Phase 2 of the NCAA’s approved plan leading up to the 2020 football season went into effect on Monday, allowing players up to eight hours per week of weight training, conditioning and film review under the supervision of coaches.
But even as teams begin to ramp up their preparations for the fall, other recent developments make an on-time start seem increasingly less likely.
On Wednesday, the Ivy League and CIAA announced the cancellation of all athletic activities through the end of the calendar year. Shortly thereafter, the Big Ten and Pac-12 both announced their intention to play a conference-only schedule.
While the ACC and SEC have decided to hold off on a decision for another two weeks, it seems almost inevitable that some adjustments will have to be made considering recent trends in the ongoing COVID-19 outbreak.
In a statement issued last Thursday, ACC commissioner John Swofford said that the conference “has prepared numerous scenarios as related to the fall athletics season,” emphasizing that “the health and safety of our student-athletes, coaches and administrators remains the ACC’s top priority.”
Adhering to that policy, North Carolina announced that it has suspended its football team’s voluntary on-campus workouts after 37 of the 429 athletes, coaches and staff members that were tested for COVID-19 came back positive. The Orange County Health Department considers five or more related cases to be a cluster.
Those affected are required by the university to isolate for up to 14 days in a designated campus residence hall. Those identified as close contacts, using the Centers for Disease Control guidelines for contact tracing, will also be self-quarantined and monitored closely by UNC’s sports medicine staff.
Athletic director Bubba Cunningham has not commented since news of the testing and the suspension of workouts have been made public.
Before the announcement, Cunningham said that he and other campus officials are “certainly hopeful that there will be football.”
But in an interview for the CBS News show “60 Minutes,” UNC chancellor Kevin Guskiewicz warned that “we’re not going to bring students, faculty and staff back onto a campus where we don’t believe it’s a safe environment.”
On Tuesday, East Carolina joined the Tar Heels in shutting down its football workouts after reporting 27 confirmed cases of COVID-19 among 452 tests performed on athletes, coaches and staff.
“The health and safety of our student-athletes is our top priority and today’s decision comes in consultation with our medical staff,” said athletic director Jon Gilbert, who just last week expressed that he was “cautiously certain” the Pirates’ season opening game against Marshall will be played on Aug. 29. “Twenty-seven positive tests have been confirmed and five of the 27 have recovered.”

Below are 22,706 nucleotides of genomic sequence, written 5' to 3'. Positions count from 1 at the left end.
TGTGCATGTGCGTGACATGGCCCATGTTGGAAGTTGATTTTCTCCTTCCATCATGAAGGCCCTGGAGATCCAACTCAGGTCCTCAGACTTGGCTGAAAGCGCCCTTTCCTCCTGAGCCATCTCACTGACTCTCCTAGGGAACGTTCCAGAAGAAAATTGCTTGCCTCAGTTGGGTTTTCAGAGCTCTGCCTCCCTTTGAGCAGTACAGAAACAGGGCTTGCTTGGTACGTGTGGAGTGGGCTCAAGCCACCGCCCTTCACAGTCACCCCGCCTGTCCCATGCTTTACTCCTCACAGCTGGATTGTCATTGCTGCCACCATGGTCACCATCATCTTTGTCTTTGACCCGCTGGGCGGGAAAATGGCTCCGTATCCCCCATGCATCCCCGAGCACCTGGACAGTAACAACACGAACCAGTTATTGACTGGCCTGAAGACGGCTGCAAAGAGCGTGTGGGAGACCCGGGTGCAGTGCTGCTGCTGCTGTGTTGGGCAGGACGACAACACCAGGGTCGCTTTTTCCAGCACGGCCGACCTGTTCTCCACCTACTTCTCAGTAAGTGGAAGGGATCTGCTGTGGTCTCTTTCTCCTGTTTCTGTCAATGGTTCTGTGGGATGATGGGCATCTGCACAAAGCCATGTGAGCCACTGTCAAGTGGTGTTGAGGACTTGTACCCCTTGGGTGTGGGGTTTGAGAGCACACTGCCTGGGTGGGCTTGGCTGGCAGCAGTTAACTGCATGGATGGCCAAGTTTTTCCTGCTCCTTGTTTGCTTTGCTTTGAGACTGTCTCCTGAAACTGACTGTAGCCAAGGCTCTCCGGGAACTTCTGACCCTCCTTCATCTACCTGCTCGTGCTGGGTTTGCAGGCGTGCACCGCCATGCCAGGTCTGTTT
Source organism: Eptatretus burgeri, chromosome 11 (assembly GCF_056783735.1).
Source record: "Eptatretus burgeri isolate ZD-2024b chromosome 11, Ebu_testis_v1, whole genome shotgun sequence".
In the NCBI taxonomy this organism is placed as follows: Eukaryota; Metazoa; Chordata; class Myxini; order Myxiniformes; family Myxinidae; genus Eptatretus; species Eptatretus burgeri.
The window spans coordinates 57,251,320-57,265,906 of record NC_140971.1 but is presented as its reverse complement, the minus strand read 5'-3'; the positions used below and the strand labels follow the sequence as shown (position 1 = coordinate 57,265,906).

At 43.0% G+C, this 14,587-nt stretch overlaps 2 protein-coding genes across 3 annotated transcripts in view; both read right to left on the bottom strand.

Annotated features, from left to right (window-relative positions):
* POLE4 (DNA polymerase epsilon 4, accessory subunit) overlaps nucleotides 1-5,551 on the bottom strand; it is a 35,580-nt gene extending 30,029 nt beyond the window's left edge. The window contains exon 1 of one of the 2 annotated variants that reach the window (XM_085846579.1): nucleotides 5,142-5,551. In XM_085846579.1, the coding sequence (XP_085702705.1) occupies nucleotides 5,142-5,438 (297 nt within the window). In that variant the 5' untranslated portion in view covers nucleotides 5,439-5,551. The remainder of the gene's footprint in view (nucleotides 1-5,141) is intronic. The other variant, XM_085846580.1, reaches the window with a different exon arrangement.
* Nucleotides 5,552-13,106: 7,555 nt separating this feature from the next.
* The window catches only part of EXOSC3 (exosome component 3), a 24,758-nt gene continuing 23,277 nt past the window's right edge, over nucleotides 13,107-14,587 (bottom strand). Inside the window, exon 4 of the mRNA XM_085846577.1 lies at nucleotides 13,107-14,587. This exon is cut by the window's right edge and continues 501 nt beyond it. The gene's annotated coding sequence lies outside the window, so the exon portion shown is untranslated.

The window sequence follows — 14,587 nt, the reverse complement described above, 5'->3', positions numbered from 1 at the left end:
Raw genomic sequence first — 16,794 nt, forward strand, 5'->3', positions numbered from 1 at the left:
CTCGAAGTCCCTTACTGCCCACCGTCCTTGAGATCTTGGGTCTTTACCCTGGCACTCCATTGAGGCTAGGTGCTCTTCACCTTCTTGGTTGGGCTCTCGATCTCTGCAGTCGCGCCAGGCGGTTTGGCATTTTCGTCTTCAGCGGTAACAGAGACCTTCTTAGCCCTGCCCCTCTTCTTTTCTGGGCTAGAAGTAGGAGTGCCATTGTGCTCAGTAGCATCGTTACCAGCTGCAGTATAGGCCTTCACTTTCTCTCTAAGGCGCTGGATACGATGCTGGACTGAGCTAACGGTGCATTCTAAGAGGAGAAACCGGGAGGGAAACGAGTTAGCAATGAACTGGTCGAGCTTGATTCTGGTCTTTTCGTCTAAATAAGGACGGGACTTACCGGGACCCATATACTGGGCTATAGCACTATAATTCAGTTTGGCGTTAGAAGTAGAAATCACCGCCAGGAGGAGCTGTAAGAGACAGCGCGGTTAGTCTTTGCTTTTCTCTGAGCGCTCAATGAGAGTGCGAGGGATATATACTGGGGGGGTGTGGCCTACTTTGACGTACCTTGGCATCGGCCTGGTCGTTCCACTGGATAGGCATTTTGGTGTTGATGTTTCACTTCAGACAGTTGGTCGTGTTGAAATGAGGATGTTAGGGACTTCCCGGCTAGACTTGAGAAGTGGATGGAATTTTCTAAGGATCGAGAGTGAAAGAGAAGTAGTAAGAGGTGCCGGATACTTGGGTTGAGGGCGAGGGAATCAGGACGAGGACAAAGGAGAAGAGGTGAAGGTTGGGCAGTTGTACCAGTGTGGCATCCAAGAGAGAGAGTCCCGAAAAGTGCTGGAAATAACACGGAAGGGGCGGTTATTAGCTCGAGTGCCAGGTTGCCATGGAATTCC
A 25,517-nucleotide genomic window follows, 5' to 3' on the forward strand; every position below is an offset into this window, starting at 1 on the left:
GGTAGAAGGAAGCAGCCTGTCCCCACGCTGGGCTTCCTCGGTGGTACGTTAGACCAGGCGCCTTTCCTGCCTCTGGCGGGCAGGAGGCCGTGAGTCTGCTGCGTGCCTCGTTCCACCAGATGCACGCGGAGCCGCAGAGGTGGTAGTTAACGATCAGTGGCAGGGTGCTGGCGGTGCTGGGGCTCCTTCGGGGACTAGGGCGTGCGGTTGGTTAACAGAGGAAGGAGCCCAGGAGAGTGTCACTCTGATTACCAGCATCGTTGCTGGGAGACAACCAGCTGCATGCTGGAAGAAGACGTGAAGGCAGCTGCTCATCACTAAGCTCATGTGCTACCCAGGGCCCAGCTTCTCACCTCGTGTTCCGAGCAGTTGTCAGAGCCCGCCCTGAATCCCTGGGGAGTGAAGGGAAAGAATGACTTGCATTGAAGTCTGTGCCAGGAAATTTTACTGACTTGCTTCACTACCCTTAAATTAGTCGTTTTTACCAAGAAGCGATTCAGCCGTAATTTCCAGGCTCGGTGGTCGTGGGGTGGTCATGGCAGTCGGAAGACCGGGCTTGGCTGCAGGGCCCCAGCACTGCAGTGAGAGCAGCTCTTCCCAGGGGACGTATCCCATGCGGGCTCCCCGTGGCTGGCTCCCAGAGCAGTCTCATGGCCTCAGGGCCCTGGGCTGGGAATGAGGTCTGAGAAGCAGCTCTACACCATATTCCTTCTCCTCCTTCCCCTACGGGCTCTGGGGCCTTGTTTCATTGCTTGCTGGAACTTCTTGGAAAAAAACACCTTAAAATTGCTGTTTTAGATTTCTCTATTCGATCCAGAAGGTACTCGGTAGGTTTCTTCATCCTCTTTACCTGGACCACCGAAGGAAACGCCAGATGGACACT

While developments at UNC and ECU have taken an ominous turn, COVID-19 testing among athletes on campus among the state’s other FBS programs has been much more promising.
NC State, for example, reported that only five of the 315 athletes, coaches and staff members tested since May 29 have come back positive, prompting athletic department spokesman Fred Demarest to report that there is “no change in our current status” as the Wolfpack enter Phase 2 of the NCAA restart plan.
Duke’s football team has only been back on campus since Sunday, so the results of its testing are not yet known, while Wake Forest has not released the results of its testing.
In an open letter to faculty and staff, Wake’s vice president for campus life, Penny Rue, confirmed that three individuals on campus have tested positive for COVID-19. The identities of those individuals and whether they were students or staff members were not released.
As a precaution, Deacons coach Dave Clawson said that he is isolating himself from his family for the duration of the 2020 season to protect his wife, who is a cancer survivor and categorized as a high-risk individual.
Although Appalachian State isn’t publicly releasing its COVID-19 test results, first-year coach Shawn Clark said on a Zoom conference last week that his team has been “very lucky” thus far.
“We’ve had a couple positives, but we were on those very quick,” he said. “We follow the university’s guidelines and do what we have to do to quarantine our players.”
Charlotte, meanwhile, reported five positive cases, including two members of the 49ers’ football program, among the 374 athletes tested since members of the football team, men’s basketball team and women’s basketball team began returning to campus on June 15 and members of its other fall sports arrived on July 1.